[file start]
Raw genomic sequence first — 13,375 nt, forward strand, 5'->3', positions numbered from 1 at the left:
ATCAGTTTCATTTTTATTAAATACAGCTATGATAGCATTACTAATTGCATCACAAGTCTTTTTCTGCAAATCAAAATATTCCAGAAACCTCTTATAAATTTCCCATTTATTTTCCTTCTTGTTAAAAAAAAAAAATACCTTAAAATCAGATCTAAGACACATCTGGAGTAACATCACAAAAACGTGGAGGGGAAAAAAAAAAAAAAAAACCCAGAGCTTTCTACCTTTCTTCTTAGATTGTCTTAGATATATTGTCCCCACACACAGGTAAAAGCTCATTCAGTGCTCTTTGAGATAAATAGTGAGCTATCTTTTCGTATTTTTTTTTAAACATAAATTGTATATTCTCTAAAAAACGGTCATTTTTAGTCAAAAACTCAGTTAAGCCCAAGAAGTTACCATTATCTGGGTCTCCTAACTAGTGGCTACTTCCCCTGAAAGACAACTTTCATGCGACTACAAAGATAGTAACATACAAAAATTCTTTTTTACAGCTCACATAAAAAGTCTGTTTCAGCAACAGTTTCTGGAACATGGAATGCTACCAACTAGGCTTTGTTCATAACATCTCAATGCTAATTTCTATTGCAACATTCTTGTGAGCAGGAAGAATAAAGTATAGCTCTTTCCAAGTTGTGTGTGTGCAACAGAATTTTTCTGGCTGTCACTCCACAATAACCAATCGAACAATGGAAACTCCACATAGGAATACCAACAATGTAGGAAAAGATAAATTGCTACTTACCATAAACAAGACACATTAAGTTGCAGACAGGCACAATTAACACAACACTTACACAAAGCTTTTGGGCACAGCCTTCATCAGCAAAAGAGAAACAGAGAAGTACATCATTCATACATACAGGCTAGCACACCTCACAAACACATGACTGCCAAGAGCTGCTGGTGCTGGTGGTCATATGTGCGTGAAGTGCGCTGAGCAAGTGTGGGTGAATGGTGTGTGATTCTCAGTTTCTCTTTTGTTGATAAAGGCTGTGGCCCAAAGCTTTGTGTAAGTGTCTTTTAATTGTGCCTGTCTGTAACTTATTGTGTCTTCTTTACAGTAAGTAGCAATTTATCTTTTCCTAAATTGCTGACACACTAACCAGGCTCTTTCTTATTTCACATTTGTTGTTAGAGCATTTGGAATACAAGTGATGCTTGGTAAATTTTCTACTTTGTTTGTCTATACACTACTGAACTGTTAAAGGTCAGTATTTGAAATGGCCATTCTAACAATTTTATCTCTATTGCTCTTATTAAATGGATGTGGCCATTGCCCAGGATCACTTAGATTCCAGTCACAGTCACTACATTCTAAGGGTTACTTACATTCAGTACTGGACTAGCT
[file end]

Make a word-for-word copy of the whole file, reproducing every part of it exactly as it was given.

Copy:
Raw genomic sequence first — 13,375 nt, forward strand, 5'->3', positions numbered from 1 at the left:
ATCAGTTTCATTTTTATTAAATACAGCTATGATAGCATTACTAATTGCATCACAAGTCTTTTTCTGCAAATCAAAATATTCCAGAAACCTCTTATAAATTTCCCATTTATTTTCCTTCTTGTTAAAAAAAAAAAATACCTTAAAATCAGATCTAAGACACATCTGGAGTAACATCACAAAAACGTGGAGGGGAAAAAAAAAAAAAAAAACCCAGAGCTTTCTACCTTTCTTCTTAGATTGTCTTAGATATATTGTCCCCACACACAGGTAAAAGCTCATTCAGTGCTCTTTGAGATAAATAGTGAGCTATCTTTTCGTATTTTTTTTTAAACATAAATTGTATATTCTCTAAAAAACGGTCATTTTTAGTCAAAAACTCAGTTAAGCCCAAGAAGTTACCATTATCTGGGTCTCCTAACTAGTGGCTACTTCCCCTGAAAGACAACTTTCATGCGACTACAAAGATAGTAACATACAAAAATTCTTTTTTACAGCTCACATAAAAAGTCTGTTTCAGCAACAGTTTCTGGAACATGGAATGCTACCAACTAGGCTTTGTTCATAACATCTCAATGCTAATTTCTATTGCAACATTCTTGTGAGCAGGAAGAATAAAGTATAGCTCTTTCCAAGTTGTGTGTGTGCAACAGAATTTTTCTGGCTGTCACTCCACAATAACCAATCGAACAATGGAAACTCCACATAGGAATACCAACAATGTAGGAAAAGATAAATTGCTACTTACCATAAACAAGACACATTAAGTTGCAGACAGGCACAATTAACACAACACTTACACAAAGCTTTTGGGCACAGCCTTCATCAGCAAAAGAGAAACAGAGAAGTACATCATTCATACATACAGGCTAGCACACCTCACAAACACATGACTGCCAAGAGCTGCTGGTGCTGGTGGTCATATGTGCGTGAAGTGCGCTGAGCAAGTGTGGGTGAATGGTGTGTGATTCTCAGTTTCTCTTTTGTTGATAAAGGCTGTGGCCCAAAGCTTTGTGTAAGTGTCTTTTAATTGTGCCTGTCTGTAACTTATTGTGTCTTCTTTACAGTAAGTAGCAATTTATCTTTTCCTAAATTGCTGACACACTAACCAGGCTCTTTCTTATTTCACATTTGTTGTTAGAGCATTTGGAATACAAGTGATGCTTGGTAAATTTTCTACTTTGTTTGTCTATACACTACTGAACTGTTAAAGGTCAGTATTTGAAATGGCCATTCTAACAATTTTATCTCTATTGCTCTTATTAAATGGATGTGGCCATTGCCCAGGATCACTTAGATTCCAGTCACAGTCACTACATTCTAAGGGTTACTTACATTCAGTACTGGACTAGCT